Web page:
Finally, if you are taking any AP courses, slacking can result in you failing the AP exam. Remember, many college and universities give you college credit for passing exams with a certain score and this can mean big savings for you and your family and by now, you have seen the cost of a college education! Earning college credits can mean you can graduate faster or you can skip introductory courses and move into more advanced and interesting coursework sooner. In some cases, you may even get to take advanced courses most never reach – a big asset for graduate school admission later on. Furthermore, one course in college with textbooks can run anywhere from $1000 to $4000! Passing your AP exams could thus also save you a lot of MONEY! Wouldn’t you rather not go into this debt if you can avoid it or at least spend this money on something more exciting, such as maybe a semester studying abroad? Do not quit before the end when you still have so much to gain.
It is true, there are a lot of requests to make, a lot of forms to fill out, plenty of things to mail, a lot to keep track of, a lot to be responsible for, and so many due dates not to miss, BUT, try not to spend so much time worrying about it all. Remember, this is not a life-or-death matter.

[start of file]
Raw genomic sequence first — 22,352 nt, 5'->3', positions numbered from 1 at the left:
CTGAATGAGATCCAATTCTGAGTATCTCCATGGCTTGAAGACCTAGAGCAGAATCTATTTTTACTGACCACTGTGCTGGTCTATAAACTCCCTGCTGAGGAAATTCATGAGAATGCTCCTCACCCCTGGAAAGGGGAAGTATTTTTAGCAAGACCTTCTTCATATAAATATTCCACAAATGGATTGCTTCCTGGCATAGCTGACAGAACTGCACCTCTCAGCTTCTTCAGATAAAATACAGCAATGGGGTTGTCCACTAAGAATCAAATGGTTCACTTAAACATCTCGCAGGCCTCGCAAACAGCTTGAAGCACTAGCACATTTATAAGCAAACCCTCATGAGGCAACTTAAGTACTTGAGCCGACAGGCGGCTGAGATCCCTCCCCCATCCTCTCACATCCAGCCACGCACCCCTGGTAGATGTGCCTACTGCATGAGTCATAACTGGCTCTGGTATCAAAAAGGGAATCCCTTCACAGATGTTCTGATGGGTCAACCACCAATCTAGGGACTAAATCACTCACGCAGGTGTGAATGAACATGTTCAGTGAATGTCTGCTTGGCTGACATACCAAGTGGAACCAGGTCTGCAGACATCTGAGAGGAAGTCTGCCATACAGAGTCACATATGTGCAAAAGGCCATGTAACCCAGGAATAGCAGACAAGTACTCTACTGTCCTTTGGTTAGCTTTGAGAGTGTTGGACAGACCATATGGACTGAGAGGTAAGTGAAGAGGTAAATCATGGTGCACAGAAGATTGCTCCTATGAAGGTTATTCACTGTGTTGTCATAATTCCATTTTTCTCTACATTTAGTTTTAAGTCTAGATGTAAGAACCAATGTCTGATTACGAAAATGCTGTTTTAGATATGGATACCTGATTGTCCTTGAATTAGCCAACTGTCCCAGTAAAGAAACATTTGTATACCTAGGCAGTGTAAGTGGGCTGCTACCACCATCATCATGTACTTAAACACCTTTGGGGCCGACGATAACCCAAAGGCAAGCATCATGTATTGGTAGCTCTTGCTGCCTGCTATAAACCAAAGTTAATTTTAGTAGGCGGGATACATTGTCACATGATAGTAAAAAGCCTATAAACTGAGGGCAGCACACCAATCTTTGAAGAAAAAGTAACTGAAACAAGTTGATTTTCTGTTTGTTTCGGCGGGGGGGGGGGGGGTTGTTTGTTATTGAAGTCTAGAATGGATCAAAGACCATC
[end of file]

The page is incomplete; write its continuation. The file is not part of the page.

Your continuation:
Tip: The most important thing is to first carefully read each schools admissions procedres and instructions. Create an organized CHECK LIST of all that has to be turned in with the relevant due dates for EACH school. Then organize a MASTER CALENDAR with all due dates. Finally, add to this schedule all the dates by which you need to make requests for recommendations and transcripts as well as when you should turn in essay drafts to teachers for review and be working on application sections . Keep things organized and life gets much easier. Then all you have to do is follow your calendar and check off your list what you have completed. Take the process one step at a time and you will reach the finish line successfully.
Applying to college required a lot of work from a LOT of different people and keeping a good network of contacts that might come in handy down the road is a always smart idea. Don’t leave a bad impression. Send thank you notes to all recommenders or individuals that helped put together applications and got you through your college application process successfully.
Tip: When applications are completed and sent out, take a few moments to write a thank you card to all who helped. It is the professional thing to do. Just avoid the email thank you notes. Showing that you appreciate the effort and help of others enough to take just a couple of minutes out of your day to handwrite a simple thank you note, will leave a lasting impression!